There must be losses as well when the PRV operates for whatever reason. Listen to slipping belts on car power assisted steering pumps when on full lock.

Share this post


Link to post
Share on other sites

iam fitting a new 60ft narrowboat out and looking at hydraulic drives has anyone got experience of ars or hercules pros and cons

I wanted hydraulic drive for my motorised horseboat and did talk to various companies who offered them but wasn't really impressed. So; in the end I designed and installed my own system. My engine is a Ruston 3VRO (almost identical to the JP3) and I wanted this drive partially to increase the back cabin headroom and partially to give me improved control of the prop speed through the use of a variable displacement pump. A further benefit is that by being able to achieve a 1:1 drive ratio, once I have built up to cruising speed I can maintain it with the engine almost at idle which is quieter and uses a lot less fuel.

 

One of the things you need to be clear about at the start is what you expect from this drive system. If you want it to merely drive the prop then it is simple in terms of component count and physical installation (a closed loop system), if you want it to power bow thrusters, generators etc etc as well then it becomes more complex (an open loop system).

 

In an closed loop system, the fluid is merely pumped round the motor and then returns to the pump. So the pressure is purely related to the load on the prop and the flow rate to the speed of the engine and pump displacement.

 

In an open loop system, the fluid is pressurised to a predetermined level beyond which a relief valve opens and returns it to the reservoir tank. This pressurised fluid is then diverted to the various motors via control valves and then returns to the tank.

 

If you want to have a look at my installation or chat about it please PM me.

 

Regards

 

Arnot

Share this post


Link to post
Share on other sites

there are two types of hydraulic power transmission systems that are used for marine applications.

the cheapest type is the "gear" pump and motor,the main drawback of using gear/pump systems is that they are only 65% efficient when new,so if a 100 horse power engine is driving the pump,only 65 HP will be transmitted to the propeller.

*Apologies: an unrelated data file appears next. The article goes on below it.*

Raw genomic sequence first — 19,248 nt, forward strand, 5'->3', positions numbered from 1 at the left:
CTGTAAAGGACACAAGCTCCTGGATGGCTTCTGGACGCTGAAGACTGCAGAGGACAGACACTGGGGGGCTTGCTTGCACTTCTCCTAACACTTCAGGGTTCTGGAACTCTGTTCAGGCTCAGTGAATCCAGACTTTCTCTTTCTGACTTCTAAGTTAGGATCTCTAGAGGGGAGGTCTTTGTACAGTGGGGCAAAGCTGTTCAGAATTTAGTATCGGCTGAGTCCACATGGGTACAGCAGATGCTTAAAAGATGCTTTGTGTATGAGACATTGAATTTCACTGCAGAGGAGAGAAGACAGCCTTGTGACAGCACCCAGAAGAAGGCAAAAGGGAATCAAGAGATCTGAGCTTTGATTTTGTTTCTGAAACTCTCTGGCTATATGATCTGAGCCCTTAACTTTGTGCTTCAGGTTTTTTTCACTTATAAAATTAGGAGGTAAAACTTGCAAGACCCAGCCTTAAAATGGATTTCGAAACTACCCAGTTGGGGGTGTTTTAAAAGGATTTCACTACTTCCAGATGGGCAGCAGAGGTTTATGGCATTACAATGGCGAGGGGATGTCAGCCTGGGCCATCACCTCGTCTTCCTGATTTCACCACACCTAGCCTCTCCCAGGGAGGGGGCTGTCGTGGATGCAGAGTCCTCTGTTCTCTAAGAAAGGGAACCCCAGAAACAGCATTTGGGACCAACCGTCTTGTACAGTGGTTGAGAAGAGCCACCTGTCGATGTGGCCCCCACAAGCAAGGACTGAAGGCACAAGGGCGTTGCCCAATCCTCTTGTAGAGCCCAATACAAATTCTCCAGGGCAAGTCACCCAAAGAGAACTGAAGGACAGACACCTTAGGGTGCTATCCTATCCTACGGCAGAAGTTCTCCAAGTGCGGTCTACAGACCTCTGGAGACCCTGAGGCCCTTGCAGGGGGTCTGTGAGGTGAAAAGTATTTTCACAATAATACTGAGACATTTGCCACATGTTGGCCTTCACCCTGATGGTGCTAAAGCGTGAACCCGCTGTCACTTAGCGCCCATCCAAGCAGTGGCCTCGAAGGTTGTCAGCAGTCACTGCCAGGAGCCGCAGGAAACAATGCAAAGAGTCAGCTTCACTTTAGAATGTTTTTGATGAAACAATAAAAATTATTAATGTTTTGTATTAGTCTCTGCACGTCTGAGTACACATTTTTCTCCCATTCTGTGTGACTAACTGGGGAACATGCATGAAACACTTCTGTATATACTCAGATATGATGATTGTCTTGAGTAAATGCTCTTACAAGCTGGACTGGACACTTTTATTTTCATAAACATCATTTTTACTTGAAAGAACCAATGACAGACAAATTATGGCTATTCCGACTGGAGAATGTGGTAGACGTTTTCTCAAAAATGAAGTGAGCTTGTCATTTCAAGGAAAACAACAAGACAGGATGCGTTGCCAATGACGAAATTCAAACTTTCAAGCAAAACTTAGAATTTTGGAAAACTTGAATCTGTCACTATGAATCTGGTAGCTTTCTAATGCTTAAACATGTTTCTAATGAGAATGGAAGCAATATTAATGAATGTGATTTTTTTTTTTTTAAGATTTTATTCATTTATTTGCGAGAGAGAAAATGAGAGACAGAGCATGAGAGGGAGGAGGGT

the second type is the multi-piston pump which is usually 90-95% efficient.

these pumps are more complex and so more expensive.

 

another ad vantage of multi-piston installations is that VARIABLE SWASHPLATE can be used,allowing a choice of OUTPUT RATIOS,on boats i have fitted these unit to the engine revs can be kept low for modest speeds(such as canals) and full power availability for river and sea work.

 

ratios can be finely controlled and varied 1 TO 1 THROUGH TO 5 TO 1.

Share this post


Link to post
Share on other sites

:smiley_offtopic: Hiya Brian,

 

The Screwfix item for the magnetic door catch has changed to 82681.

 

Cheers,

Tony

Ta, if I ever update the web site I will change it.

Share this post


Link to post
Share on other sites

Create an account or sign in to comment

You need to be a member in order to leave a comment

Create an account

Sign up for a new account in our community. It's easy!

Register a new account

Sign in

Already have an account? Sign in here.

Sign In Now
Sign in to follow this  

  • Recently Browsing   0 members

    No registered users viewing this page.

×
×
  • Create New...

Important Information

We have placed cookies on your device to help make this website better. You can adjust your cookie settings, otherwise we'll assume you're okay to continue.